Controlling load with AC pulses

Hello,

I got my arduino connected to a triac with a zero detection circuit.
Using this to control the number of AC pulses sent to a load. So far i am detecting each to 220V AC period and use a 10 period frame.

For example: 20% on it would send first two periods and then nothing for the rest of 8: X X _ _ _ _ _ _
70% it would send seven consecutive periods and then nothing: X X X X X X X _ _ _

Problem with this method is that especially for low loads the pause periods are too big. Ideally the Active and pause periods are spread across equally, so 50% should be X _ X _ X _ X _ and so on.

I kept trying but can’t get my head around an algorithm for achieving this. Any pseudo-code or guidance would be appreciated.

For low duty cycles 0-50% i was thinking of calculating the number of pause pulses with something like 10 div duty_cycle. Where duty cycle has values 0 - 10.

Using this connected to 2 pins:

Here’s the interrupt section (getting triggered every time voltage croesses 0)
val holds the input, a number from 0 to 10 and PWM_pin is connected to the triac, so when it goes high AC mains is connected to the load.

void IRAM_ATTR handleInterrupt() {
  if (new_period) {
    extraction_check1++;
    if(val <= 5){
         if (count == 1) {
              digitalWrite(PWM_pin, HIGH);
              count++; 
              }
         else {
           digitalWrite(PWM_pin, LOW);
           count++;           
           if (count >= (10/val)) count = 1;
         } 

    }  else {
    if (counter == 0 && val > 0) digitalWrite(PWM_pin, HIGH);
    if (counter == val) digitalWrite(PWM_pin, LOW);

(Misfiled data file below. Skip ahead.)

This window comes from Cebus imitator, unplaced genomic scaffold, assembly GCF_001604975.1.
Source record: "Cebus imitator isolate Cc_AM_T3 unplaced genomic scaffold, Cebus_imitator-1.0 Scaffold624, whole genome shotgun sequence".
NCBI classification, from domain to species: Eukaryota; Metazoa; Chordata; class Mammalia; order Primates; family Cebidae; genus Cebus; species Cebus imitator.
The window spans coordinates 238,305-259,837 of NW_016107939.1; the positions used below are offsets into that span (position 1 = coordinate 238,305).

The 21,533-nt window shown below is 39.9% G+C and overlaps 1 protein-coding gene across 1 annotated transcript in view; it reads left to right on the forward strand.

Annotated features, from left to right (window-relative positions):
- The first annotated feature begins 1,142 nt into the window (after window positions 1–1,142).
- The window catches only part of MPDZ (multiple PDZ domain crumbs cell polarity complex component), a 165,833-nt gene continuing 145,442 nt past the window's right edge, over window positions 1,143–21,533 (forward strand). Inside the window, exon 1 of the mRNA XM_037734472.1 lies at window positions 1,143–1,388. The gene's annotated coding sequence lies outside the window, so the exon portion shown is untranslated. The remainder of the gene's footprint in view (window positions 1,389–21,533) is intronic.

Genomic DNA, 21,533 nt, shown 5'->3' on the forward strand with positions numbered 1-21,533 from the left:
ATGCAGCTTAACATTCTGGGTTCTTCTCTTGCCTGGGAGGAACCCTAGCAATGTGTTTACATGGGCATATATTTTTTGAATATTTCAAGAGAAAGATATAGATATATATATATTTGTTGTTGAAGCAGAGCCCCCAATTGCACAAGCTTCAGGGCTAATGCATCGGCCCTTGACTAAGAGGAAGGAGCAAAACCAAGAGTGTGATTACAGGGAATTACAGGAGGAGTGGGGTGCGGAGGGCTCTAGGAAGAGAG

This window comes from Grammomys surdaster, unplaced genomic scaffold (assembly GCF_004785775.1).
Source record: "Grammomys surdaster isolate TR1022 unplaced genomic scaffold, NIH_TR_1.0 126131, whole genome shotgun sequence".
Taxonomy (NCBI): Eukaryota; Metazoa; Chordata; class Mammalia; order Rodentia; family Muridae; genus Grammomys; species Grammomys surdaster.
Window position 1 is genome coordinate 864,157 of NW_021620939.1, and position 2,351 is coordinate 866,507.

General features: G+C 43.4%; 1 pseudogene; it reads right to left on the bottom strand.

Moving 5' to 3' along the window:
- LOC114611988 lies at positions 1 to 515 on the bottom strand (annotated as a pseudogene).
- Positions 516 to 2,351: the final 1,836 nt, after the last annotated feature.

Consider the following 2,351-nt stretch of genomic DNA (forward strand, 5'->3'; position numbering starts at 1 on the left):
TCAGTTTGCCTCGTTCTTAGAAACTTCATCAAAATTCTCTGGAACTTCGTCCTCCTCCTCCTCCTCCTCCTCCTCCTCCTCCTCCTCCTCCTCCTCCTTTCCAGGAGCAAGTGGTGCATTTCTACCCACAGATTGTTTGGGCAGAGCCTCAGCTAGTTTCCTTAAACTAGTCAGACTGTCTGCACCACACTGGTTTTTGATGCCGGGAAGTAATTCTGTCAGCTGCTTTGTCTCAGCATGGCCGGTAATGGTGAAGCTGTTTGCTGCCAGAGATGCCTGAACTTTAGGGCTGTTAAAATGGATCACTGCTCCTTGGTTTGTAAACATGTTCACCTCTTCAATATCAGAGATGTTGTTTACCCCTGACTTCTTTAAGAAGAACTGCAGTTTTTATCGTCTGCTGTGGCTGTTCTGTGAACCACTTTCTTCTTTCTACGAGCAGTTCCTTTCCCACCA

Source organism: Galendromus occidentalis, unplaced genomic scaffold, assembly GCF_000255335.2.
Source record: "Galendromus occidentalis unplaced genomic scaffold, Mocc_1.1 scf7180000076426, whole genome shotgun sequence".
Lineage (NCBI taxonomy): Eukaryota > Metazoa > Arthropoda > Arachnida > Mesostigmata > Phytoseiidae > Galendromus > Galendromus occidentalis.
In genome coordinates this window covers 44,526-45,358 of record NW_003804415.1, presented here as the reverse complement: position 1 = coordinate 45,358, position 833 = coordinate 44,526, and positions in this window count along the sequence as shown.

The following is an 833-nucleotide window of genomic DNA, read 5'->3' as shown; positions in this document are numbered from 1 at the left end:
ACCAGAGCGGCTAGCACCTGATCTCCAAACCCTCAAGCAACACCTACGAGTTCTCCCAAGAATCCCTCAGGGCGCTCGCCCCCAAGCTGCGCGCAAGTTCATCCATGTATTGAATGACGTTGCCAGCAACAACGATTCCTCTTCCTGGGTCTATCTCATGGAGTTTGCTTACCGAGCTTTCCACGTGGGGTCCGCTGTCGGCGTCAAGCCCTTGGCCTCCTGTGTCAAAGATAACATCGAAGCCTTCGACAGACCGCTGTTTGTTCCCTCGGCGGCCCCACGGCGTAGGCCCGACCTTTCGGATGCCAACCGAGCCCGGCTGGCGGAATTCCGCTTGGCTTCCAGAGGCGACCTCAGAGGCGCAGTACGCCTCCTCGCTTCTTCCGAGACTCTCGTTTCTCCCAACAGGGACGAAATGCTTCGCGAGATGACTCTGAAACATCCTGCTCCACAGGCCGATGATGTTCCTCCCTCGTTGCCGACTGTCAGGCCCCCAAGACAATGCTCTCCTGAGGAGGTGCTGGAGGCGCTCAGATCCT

counter++;
    if (counter >= MAX_VALUE) counter = 0;
    }
  }
  new_period = !new_period;
  
}

Hello Mesmer,
Welcome to the forum.

Please read 'How to us this forum - please read' posted at the top of this and every forum. When you have done that then post your code in code tags like it says so we have some idea of what you have tried. A circuit diagram might be useful too.

Thanks.

Thanks, i updated the initial post.

I got my arduino connected to a triac with a zero detection circuit.
Using this to control the number of AC pulses sent to a load. So far i am detecting each to 220V AC period and use a 10 period frame.

For example: 20% on it would send first two periods and then nothing for the rest of 8: X X _ _ _ _ _ _
70% it would send seven consecutive periods and then nothing: X X X X X X X _ _ _

Is there some reason why you are using this mode of control rather than chopping each pulse

https://playground.arduino.cc/Main/ACPhaseControl/

Is there some reason why you are using this mode of control rather than chopping each pulse?

I can't speak for the OP obviously, but burst control means you don't need to worry about the RFI generated by chopping half cycles. Using this method is fine for a heater or similar load.

Hi,

Using this to control the number of AC pulses sent to a load. So far i am detecting each to 220V AC period and use a 10 period frame.

Is a 10 period frame, 10 cycles?
If so then getting anything better than 1 cycle in 10 ON for 10%, is as good as it is going to get.
With 220Vac, I would think you have a mains frequency of 50Hz.

So 10% = 5 pulses per second.

Pause period;
cycle = 20ms
10% duty will be 9 cycles OFF = 9 * 20 = 180ms.

You can change to 5 cycle frame, but only have 20, 40, 60, 80 and 100% steps.
Then you will have 80ms OFF times for 20% duty.

What is the problem with low duty cycle, what is the heating unit?
What is the application?

Thanks.. Tom.. :slight_smile:

Using only every second half cycle (TRIACs switch off at the each zero crossing!) means you're using only the positive or negative halves, effectively turning AC into pulsed DC.

Can have interesting consequences depending on the load.

Forget about a fixed number of cycles, instead calculate how many ON cycles should be followed by how many OFF cycles. For 10% you know that the ratio is 1:9, 1:4 for 20%, 1:3 for 25%, 1:2 for 33% and 1:1 for 50%. 40% will be 2:3 (40/(100-40)). For higher duty cycles use the inverse table, up to 9:1 for 90%.

I'd also care for symmetric load, i.e. the number of positive pulses should roughly equal the number of negative pulses. In the simplest case count full cycles, not half cycles.